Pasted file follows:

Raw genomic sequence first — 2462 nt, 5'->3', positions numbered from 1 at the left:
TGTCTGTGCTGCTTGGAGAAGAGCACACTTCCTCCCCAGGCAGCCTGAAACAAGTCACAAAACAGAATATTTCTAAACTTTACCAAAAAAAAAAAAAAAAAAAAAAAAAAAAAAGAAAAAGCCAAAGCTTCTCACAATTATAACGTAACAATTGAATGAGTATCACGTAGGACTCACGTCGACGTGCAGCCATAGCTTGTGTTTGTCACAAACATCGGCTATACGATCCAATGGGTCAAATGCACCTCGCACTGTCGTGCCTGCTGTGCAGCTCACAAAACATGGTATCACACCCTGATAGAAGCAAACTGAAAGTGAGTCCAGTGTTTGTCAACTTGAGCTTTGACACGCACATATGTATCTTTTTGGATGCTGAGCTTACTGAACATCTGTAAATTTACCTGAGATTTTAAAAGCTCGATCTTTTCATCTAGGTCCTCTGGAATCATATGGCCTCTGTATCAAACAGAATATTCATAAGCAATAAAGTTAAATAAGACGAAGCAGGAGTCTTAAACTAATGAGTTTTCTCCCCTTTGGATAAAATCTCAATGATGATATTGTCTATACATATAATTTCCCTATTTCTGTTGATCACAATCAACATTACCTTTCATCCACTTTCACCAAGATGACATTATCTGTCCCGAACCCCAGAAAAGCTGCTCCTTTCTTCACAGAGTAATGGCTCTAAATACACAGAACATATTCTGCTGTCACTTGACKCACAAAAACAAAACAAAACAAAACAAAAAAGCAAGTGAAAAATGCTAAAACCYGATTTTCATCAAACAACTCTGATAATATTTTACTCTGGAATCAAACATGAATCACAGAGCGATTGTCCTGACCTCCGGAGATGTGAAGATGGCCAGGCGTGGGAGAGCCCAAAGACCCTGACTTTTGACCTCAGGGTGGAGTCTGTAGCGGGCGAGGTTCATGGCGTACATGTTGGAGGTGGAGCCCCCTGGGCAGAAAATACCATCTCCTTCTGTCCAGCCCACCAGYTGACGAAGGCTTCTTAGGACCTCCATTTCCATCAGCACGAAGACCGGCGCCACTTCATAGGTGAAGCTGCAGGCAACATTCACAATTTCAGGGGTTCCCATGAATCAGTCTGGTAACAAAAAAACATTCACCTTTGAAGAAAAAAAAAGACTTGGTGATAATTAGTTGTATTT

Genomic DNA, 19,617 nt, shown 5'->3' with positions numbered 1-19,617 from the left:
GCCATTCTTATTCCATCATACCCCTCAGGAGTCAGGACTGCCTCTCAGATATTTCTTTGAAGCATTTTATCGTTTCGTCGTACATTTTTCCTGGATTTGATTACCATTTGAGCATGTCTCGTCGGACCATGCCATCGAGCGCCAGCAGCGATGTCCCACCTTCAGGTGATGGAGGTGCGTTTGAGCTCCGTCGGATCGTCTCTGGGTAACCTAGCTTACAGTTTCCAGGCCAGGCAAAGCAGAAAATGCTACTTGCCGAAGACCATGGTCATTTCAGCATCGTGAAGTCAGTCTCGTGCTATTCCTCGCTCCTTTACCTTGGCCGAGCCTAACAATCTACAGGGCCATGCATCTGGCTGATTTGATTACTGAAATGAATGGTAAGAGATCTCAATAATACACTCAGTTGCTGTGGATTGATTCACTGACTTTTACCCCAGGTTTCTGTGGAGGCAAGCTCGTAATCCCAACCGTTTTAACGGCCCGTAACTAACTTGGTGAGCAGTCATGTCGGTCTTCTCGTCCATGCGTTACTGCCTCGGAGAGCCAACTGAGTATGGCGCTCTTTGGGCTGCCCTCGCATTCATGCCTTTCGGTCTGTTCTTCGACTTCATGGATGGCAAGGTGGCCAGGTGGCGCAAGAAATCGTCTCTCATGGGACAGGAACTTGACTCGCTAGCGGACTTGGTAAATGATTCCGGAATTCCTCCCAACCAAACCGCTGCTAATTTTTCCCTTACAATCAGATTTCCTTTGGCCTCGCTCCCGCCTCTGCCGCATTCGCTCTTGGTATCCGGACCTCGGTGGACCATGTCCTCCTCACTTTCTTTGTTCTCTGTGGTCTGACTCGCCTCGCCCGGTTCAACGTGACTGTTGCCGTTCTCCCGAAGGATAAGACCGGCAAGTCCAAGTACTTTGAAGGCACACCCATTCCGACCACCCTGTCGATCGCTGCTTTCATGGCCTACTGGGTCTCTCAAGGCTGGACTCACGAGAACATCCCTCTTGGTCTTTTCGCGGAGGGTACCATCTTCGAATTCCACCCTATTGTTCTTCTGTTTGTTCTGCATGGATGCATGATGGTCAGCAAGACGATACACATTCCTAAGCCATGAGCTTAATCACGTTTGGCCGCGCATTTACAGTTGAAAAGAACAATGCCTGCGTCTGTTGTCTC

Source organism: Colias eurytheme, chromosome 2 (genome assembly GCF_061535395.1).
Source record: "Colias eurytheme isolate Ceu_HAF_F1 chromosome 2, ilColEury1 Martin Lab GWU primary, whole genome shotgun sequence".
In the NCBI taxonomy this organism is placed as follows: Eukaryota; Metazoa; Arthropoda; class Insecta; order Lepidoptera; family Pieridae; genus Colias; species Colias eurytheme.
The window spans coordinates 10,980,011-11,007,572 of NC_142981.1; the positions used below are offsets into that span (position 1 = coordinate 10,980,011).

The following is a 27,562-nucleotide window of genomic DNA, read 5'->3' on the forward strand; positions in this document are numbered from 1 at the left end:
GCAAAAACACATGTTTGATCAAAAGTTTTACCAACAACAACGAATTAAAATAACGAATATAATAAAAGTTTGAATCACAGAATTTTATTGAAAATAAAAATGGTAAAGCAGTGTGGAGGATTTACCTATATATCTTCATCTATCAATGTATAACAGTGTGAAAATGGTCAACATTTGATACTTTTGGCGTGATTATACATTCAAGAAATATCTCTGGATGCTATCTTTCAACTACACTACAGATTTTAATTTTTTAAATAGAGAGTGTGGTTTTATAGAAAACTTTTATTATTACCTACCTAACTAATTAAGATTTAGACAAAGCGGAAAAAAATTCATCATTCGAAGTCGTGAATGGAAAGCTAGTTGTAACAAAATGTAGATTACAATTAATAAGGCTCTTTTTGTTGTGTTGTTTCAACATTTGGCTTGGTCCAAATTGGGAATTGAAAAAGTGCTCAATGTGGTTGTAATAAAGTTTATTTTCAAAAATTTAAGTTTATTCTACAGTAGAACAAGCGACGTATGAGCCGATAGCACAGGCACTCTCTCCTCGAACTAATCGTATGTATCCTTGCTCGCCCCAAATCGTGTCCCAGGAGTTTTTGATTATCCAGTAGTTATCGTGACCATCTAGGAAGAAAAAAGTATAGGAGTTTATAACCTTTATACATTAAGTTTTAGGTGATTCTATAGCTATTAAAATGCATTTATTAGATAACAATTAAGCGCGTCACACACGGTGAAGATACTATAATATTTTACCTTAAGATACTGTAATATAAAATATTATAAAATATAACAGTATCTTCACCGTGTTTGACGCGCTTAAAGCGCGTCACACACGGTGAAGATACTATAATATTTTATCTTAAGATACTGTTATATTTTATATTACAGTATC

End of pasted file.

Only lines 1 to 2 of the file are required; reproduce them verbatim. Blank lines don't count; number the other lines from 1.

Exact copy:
Raw genomic sequence first — 2462 nt, 5'->3', positions numbered from 1 at the left:
TGTCTGTGCTGCTTGGAGAAGAGCACACTTCCTCCCCAGGCAGCCTGAAACAAGTCACAAAACAGAATATTTCTAAACTTTACCAAAAAAAAAAAAAAAAAAAAAAAAAAAAAAGAAAAAGCCAAAGCTTCTCACAATTATAACGTAACAATTGAATGAGTATCACGTAGGACTCACGTCGACGTGCAGCCATAGCTTGTGTTTGTCACAAACATCGGCTATACGATCCAATGGGTCAAATGCACCTCGCACTGTCGTGCCTGCTGTGCAGCTCACAAAACATGGTATCACACCCTGATAGAAGCAAACTGAAAGTGAGTCCAGTGTTTGTCAACTTGAGCTTTGACACGCACATATGTATCTTTTTGGATGCTGAGCTTACTGAACATCTGTAAATTTACCTGAGATTTTAAAAGCTCGATCTTTTCATCTAGGTCCTCTGGAATCATATGGCCTCTGTATCAAACAGAATATTCATAAGCAATAAAGTTAAATAAGACGAAGCAGGAGTCTTAAACTAATGAGTTTTCTCCCCTTTGGATAAAATCTCAATGATGATATTGTCTATACATATAATTTCCCTATTTCTGTTGATCACAATCAACATTACCTTTCATCCACTTTCACCAAGATGACATTATCTGTCCCGAACCCCAGAAAAGCTGCTCCTTTCTTCACAGAGTAATGGCTCTAAATACACAGAACATATTCTGCTGTCACTTGACKCACAAAAACAAAACAAAACAAAACAAAAAAGCAAGTGAAAAATGCTAAAACCYGATTTTCATCAAACAACTCTGATAATATTTTACTCTGGAATCAAACATGAATCACAGAGCGATTGTCCTGACCTCCGGAGATGTGAAGATGGCCAGGCGTGGGAGAGCCCAAAGACCCTGACTTTTGACCTCAGGGTGGAGTCTGTAGCGGGCGAGGTTCATGGCGTACATGTTGGAGGTGGAGCCCCCTGGGCAGAAAATACCATCTCCTTCTGTCCAGCCCACCAGYTGACGAAGGCTTCTTAGGACCTCCATTTCCATCAGCACGAAGACCGGCGCCACTTCATAGGTGAAGCTGCAGGCAACATTCACAATTTCAGGGGTTCCCATGAATCAGTCTGGTAACAAAAAAACATTCACCTTTGAAGAAAAAAAAAGACTTGGTGATAATTAGTTGTATTT